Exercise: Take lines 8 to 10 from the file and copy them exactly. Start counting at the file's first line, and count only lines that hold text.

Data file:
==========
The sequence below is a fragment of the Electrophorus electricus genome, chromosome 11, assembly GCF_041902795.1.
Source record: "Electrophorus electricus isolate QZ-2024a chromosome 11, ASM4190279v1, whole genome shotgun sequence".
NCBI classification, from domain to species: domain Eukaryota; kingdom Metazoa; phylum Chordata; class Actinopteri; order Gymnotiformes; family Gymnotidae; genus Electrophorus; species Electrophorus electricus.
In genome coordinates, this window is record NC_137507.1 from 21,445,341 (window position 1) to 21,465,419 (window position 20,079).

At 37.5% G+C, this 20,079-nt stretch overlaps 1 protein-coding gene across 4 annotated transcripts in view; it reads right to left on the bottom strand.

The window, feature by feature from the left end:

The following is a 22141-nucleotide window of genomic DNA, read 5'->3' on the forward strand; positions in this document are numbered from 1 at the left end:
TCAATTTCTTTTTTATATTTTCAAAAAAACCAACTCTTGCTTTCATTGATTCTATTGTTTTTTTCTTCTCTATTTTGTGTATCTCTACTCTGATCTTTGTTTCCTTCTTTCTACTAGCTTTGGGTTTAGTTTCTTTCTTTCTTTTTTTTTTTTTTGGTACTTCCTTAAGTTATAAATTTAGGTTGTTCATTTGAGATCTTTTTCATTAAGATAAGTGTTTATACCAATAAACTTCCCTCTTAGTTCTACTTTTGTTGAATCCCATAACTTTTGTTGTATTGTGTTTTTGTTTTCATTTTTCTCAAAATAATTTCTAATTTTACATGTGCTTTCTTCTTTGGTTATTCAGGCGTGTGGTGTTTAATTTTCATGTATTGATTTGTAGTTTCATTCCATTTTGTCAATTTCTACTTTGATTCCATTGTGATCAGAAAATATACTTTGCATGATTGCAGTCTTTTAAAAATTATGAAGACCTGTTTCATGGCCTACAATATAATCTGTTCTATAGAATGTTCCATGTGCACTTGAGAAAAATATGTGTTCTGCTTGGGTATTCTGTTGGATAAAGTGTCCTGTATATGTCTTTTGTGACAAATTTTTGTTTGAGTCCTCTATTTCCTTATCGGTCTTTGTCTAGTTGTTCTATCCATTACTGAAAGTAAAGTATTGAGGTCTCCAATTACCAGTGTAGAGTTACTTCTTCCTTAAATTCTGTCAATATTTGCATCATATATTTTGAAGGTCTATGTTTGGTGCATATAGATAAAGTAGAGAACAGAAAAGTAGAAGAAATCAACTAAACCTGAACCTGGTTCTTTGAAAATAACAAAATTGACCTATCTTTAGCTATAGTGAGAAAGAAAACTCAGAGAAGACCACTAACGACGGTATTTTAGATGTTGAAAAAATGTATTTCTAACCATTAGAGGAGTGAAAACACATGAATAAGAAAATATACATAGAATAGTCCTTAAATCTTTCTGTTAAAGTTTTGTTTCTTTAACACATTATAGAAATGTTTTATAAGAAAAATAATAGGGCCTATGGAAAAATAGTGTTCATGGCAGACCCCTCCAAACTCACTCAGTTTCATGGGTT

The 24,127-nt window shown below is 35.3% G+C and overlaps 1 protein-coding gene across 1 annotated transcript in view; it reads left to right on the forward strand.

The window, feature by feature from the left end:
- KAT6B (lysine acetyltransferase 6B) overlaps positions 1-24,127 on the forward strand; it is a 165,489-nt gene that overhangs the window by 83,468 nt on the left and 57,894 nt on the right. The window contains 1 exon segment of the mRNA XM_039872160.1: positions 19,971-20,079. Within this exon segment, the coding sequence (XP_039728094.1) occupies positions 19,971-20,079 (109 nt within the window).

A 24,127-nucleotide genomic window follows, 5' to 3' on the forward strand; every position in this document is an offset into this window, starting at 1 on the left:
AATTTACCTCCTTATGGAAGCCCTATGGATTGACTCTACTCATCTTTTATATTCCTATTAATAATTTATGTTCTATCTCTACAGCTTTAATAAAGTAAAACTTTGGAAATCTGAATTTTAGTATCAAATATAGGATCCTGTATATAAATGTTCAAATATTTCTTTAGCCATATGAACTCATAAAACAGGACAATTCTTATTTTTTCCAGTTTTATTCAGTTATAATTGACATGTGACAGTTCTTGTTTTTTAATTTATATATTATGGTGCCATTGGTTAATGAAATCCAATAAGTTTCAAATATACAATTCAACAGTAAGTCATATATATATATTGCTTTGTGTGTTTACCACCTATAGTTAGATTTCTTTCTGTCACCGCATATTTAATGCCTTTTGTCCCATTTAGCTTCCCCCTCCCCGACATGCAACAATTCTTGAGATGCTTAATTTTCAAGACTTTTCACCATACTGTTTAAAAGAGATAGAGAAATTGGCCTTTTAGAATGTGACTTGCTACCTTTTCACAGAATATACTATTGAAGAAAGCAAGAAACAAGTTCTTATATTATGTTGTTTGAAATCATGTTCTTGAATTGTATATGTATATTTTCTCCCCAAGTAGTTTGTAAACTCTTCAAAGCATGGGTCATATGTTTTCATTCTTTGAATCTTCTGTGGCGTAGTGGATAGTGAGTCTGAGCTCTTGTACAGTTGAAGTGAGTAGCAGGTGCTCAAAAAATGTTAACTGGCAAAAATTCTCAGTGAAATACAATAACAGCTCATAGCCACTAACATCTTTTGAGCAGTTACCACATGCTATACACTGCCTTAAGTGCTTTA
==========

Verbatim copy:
TCAATTTCTTTTTTATATTTTCAAAAAAACCAACTCTTGCTTTCATTGATTCTATTGTTTTTTTCTTCTCTATTTTGTGTATCTCTACTCTGATCTTTGTTTCCTTCTTTCTACTAGCTTTGGGTTTAGTTTCTTTCTTTCTTTTTTTTTTTTTTGGTACTTCCTTAAGTTATAAATTTAGGTTGTTCATTTGAGATCTTTTTCATTAAGATAAGTGTTTATACCAATAAACTTCCCTCTTAGTTCTACTTTTGTTGAATCCCATAACTTTTGTTGTATTGTGTTTTTGTTTTCATTTTTCTCAAAATAATTTCTAATTTTACATGTGCTTTCTTCTTTGGTTATTCAGGCGTGTGGTGTTTAATTTTCATGTATTGATTTGTAGTTTCATTCCATTTTGTCAATTTCTACTTTGATTCCATTGTGATCAGAAAATATACTTTGCATGATTGCAGTCTTTTAAAAATTATGAAGACCTGTTTCATGGCCTACAATATAATCTGTTCTATAGAATGTTCCATGTGCACTTGAGAAAAATATGTGTTCTGCTTGGGTATTCTGTTGGATAAAGTGTCCTGTATATGTCTTTTGTGACAAATTTTTGTTTGAGTCCTCTATTTCCTTATCGGTCTTTGTCTAGTTGTTCTATCCATTACTGAAAGTAAAGTATTGAGGTCTCCAATTACCAGTGTAGAGTTACTTCTTCCTTAAATTCTGTCAATATTTGCATCATATATTTTGAAGGTCTATGTTTGGTGCATATAGATAAAGTAGAGAACAGAAAAGTAGAAGAAATCAACTAAACCTGAACCTGGTTCTTTGAAAATAACAAAATTGACCTATCTTTAGCTATAGTGAGAAAGAAAACTCAGAGAAGACCACTAACGACGGTATTTTAGATGTTGAAAAAATGTATTTCTAACCATTAGAGGAGTGAAAACACATGAATAAGAAAATATACATAGAATAGTCCTTAAATCTTTCTGTTAAAGTTTTGTTTCTTTAACACATTATAGAAATGTTTTATAAGAAAAATAATAGGGCCTATGGAAAAATAGTGTTCATGGCAGACCCCTCCAAACTCACTCAGTTTCATGGGTT

The 24,127-nt window shown below is 35.3% G+C and overlaps 1 protein-coding gene across 1 annotated transcript in view; it reads left to right on the forward strand.

The window, feature by feature from the left end: